United States of America, Plaintiff-appellee, v. Emmanuel O. Lawal, Defendant-appellant, 810 F.2d 491 (5th Cir. 1987)

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US Court of Appeals for the Fifth Circuit - 810 F.2d 491 (5th Cir. 1987)

Feb. 6, 1987


Tom Berg, Asst. Federal Public Defender, Houston, Tex., for defendant-appellant.

Henry K. Oncken, U.S. Atty., Susan L. Yarbrough, James R. Gough, Asst. U.S. Attys., Houston, Tex., for plaintiff-appellee.

Appeal from the United States District Court for the Southern District of Texas.

Before POLITZ, JOHNSON, and DAVIS, Circuit Judges.

JOHNSON, Circuit Judge:


In this criminal appeal, the appellant Emmanuel Lawal contends that the district court failed to comply with Fed. R. Crim. P. 32(c) (3) (D) in imposing a ten-year sentence. We agree. Because the district court did not apply Rule 32 correctly, we vacate the sentence and remand the case to the district court for resentencing.

Following a guilty plea, Lawal was convicted of mail fraud, 18 U.S.C. § 1341, using a false name in a scheme to defraud, 18 U.S.C. § 1342, making false statements in an application to a federal agency, 18 U.S.C. § 1001, and possession of stolen mail, 18 U.S.C. § 1708. At the sentencing hearing, Lawal objected to a statement in the presentence report (PSI) estimating the victims' loss to be at least $100,000. Lawal claimed the loss was actually about $1,200. In direct response to Lawal's objection, the district judge said, "well, I'm not going to make [Lawal] pay restitution anyway." Later, the judge stated that Lawal's "rather elaborate scheme, continuing scheme, a very large scheme to steal just about everything [he] could get his hands on" justified a ten-year sentence. The district judge made no findings regarding the accuracy of information contained in the PSI.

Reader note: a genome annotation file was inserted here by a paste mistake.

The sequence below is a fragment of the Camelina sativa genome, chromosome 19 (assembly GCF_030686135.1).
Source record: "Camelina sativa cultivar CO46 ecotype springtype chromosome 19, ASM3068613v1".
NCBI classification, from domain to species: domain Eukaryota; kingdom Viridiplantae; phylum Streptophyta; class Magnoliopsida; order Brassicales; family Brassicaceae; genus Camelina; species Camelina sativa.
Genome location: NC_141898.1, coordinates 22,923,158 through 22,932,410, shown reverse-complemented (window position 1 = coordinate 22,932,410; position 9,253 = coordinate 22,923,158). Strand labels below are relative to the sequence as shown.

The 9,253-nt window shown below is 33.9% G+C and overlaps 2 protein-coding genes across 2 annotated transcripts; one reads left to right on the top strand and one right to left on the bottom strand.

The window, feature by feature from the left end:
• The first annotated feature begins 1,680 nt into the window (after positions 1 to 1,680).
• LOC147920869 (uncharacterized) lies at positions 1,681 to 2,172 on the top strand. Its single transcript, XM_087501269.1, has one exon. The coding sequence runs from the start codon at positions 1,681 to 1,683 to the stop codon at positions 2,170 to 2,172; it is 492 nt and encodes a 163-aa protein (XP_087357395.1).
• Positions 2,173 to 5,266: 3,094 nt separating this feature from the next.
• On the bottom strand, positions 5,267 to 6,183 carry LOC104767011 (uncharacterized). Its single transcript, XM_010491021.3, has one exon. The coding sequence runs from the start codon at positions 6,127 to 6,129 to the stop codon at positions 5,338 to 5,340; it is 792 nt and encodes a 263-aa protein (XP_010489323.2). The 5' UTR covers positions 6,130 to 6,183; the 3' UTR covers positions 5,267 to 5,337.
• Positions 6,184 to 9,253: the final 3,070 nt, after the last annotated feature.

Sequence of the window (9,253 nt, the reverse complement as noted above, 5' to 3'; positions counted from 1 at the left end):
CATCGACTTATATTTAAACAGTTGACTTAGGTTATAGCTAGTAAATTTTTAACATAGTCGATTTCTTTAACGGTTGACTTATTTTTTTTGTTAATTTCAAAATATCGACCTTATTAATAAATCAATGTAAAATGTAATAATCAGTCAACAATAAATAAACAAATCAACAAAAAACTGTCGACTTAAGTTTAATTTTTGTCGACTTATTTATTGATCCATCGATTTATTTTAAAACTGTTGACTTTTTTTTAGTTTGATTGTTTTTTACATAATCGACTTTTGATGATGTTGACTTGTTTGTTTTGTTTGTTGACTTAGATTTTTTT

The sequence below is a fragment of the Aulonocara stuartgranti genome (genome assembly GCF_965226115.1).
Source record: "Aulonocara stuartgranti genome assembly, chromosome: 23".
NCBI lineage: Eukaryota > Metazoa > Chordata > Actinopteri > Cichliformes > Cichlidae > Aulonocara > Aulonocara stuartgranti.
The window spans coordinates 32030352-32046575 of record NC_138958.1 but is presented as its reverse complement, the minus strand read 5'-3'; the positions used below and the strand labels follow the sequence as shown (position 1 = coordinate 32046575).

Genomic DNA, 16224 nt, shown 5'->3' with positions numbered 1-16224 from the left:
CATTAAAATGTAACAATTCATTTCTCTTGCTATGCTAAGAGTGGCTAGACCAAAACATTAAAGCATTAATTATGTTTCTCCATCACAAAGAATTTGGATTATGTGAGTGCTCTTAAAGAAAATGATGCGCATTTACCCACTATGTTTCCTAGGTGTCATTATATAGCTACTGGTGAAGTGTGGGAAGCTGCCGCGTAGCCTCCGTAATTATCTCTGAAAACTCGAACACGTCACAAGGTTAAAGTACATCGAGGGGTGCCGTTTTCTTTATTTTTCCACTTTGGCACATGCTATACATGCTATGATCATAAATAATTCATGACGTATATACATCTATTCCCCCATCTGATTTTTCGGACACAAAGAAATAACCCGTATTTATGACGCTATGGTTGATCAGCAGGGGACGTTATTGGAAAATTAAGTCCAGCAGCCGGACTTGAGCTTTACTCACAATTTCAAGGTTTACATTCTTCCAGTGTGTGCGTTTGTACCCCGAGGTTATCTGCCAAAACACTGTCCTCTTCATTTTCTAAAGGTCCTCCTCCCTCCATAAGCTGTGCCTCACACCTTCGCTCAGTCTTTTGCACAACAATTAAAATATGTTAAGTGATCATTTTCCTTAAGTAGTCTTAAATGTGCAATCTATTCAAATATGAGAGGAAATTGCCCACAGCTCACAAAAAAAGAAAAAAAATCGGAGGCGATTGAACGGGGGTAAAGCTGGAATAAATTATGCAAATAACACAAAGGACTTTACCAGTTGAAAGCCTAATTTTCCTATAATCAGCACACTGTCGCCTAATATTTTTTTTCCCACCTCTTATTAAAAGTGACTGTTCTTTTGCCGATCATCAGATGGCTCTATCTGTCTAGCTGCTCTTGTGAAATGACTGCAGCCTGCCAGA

On appeal, Lawal contends that the district court failed to comply with Fed. R. Crim. P. 32(c) (3) (D). When a defendant objects to the factual accuracy of material contained in his PSI, Rule 32(c) (3) (D) requires the district court to (1) make a finding as to each objection, or to (2) determine that the challenged material will not be considered in sentencing. The district court must then append its findings and/or determinations to the PSI. See Fed. R. Crim. P. 32(c) (3) (D). Since the district court made no findings regarding the accuracy of contested information, the sole question presented by this appeal is whether the court determined not to consider that information.

The answer to this question is unclear from the record. In response to Lawal's objection, the district judge said that he would not require restitution. This statement indicates that in all likelihood the judge considered the amount of loss relevant only to restitution. Since restitution would not be required, the judge would not consider the victims' loss in passing sentence. On the other hand, the judge may have meant to disregard the victims' loss as to restitution, but later consider the amount of that loss in deciding Lawal's sentence.1  In passing sentence, the judge did say that Lawal's "elaborate scheme, continuing scheme, a very large scheme to steal just about everything [he] could get [his] hands on" justified a ten-year sentence. This statement might well refer to the large amount stolen from the victims. If so, the amount of the victims' loss did in fact influence Lawal's sentence.